In order for a structure to be sound and secure, the foundation, roof, and walls must be strong and wind resistant. When building a structure it is important to calculate wind load to ensure that the structure can withstand high winds, especially if the building is located in an area known for inclement weather. The main wind force resisting system of a building is a vital component. While wind load calculations can be difficult to figure out because the wind is unpredictable, some standard calculations can give you a good idea of what a building can withstand. Wind loading analysis is an essential part of the building process. If wind loading analysis is not done correctly the resulting effects could include collapsed windows and doors, ripped off roofing, and more. Contact BuildingsGuide for quotes on safe and durable prefabricated steel buildings.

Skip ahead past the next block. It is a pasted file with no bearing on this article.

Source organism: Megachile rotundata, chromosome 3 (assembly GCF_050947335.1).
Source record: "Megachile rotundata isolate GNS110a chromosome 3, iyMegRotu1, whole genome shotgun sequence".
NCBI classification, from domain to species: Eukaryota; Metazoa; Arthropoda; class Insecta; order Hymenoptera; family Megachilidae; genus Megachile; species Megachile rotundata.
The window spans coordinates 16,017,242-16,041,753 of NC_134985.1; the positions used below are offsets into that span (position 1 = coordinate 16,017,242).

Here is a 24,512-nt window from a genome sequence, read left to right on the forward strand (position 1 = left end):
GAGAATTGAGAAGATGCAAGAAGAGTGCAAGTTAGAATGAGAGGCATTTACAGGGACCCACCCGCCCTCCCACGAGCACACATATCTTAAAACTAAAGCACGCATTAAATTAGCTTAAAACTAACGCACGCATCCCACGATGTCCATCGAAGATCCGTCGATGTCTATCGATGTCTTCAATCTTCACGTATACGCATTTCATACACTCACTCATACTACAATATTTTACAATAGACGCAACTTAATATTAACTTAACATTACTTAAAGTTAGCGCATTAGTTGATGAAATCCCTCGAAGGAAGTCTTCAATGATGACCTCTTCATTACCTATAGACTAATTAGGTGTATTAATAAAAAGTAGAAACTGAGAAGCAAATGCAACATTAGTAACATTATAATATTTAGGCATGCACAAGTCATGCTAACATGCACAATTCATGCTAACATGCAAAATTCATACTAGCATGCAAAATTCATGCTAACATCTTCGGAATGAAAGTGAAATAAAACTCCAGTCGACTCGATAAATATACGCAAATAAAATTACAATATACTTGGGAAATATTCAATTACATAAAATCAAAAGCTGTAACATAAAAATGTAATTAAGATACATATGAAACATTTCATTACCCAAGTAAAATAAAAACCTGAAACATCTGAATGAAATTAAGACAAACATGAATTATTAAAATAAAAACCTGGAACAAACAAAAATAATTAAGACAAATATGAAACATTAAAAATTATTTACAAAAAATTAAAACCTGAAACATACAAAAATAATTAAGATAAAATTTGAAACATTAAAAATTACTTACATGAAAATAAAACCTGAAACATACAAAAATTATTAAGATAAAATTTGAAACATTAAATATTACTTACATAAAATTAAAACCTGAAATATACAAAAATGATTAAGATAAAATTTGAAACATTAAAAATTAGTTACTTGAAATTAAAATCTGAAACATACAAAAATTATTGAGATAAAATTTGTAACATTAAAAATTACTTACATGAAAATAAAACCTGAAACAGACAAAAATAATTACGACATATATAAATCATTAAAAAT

Types of Wind Load Forces on Buildings:
- Shear Load – Wind pressure that is horizontal and could make a building tilt.
- Lateral Load – A pulling and pushing horizontal pressure that can cause a building to move off its foundation.
- Uplift Load – Pressures from wind flow that cause lifting effects.
To assist in your wind loading analysis, use the following wind load calc to get the necessary wind load calculations. Accurate wind load calculations will that a safe, durable structure is assembled.
Wind Loading Analysis - Main Wind-Force Resisting System, per ASCE 7-05 Code [wind loads on structures 2005] for Enclosed or Partially Enclosed Buildings
Using Method 2: Analytical Procedure (Section 6.5) for Low-Rise Buildings